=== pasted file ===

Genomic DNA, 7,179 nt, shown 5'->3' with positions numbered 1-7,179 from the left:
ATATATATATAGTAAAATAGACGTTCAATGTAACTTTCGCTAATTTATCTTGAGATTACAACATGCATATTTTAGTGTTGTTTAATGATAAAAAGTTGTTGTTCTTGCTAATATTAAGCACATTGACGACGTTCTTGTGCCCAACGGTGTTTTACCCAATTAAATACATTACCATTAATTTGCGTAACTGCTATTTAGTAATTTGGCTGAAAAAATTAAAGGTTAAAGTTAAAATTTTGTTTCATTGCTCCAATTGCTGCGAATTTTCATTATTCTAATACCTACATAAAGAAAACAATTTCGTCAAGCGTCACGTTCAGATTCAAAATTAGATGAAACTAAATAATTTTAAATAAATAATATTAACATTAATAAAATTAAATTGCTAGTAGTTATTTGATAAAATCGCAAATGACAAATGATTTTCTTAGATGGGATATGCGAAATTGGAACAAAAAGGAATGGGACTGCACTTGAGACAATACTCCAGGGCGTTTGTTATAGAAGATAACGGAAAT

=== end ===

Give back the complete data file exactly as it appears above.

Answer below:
Genomic DNA, 7,179 nt, shown 5'->3' with positions numbered 1-7,179 from the left:
ATATATATATAGTAAAATAGACGTTCAATGTAACTTTCGCTAATTTATCTTGAGATTACAACATGCATATTTTAGTGTTGTTTAATGATAAAAAGTTGTTGTTCTTGCTAATATTAAGCACATTGACGACGTTCTTGTGCCCAACGGTGTTTTACCCAATTAAATACATTACCATTAATTTGCGTAACTGCTATTTAGTAATTTGGCTGAAAAAATTAAAGGTTAAAGTTAAAATTTTGTTTCATTGCTCCAATTGCTGCGAATTTTCATTATTCTAATACCTACATAAAGAAAACAATTTCGTCAAGCGTCACGTTCAGATTCAAAATTAGATGAAACTAAATAATTTTAAATAAATAATATTAACATTAATAAAATTAAATTGCTAGTAGTTATTTGATAAAATCGCAAATGACAAATGATTTTCTTAGATGGGATATGCGAAATTGGAACAAAAAGGAATGGGACTGCACTTGAGACAATACTCCAGGGCGTTTGTTATAGAAGATAACGGAAAT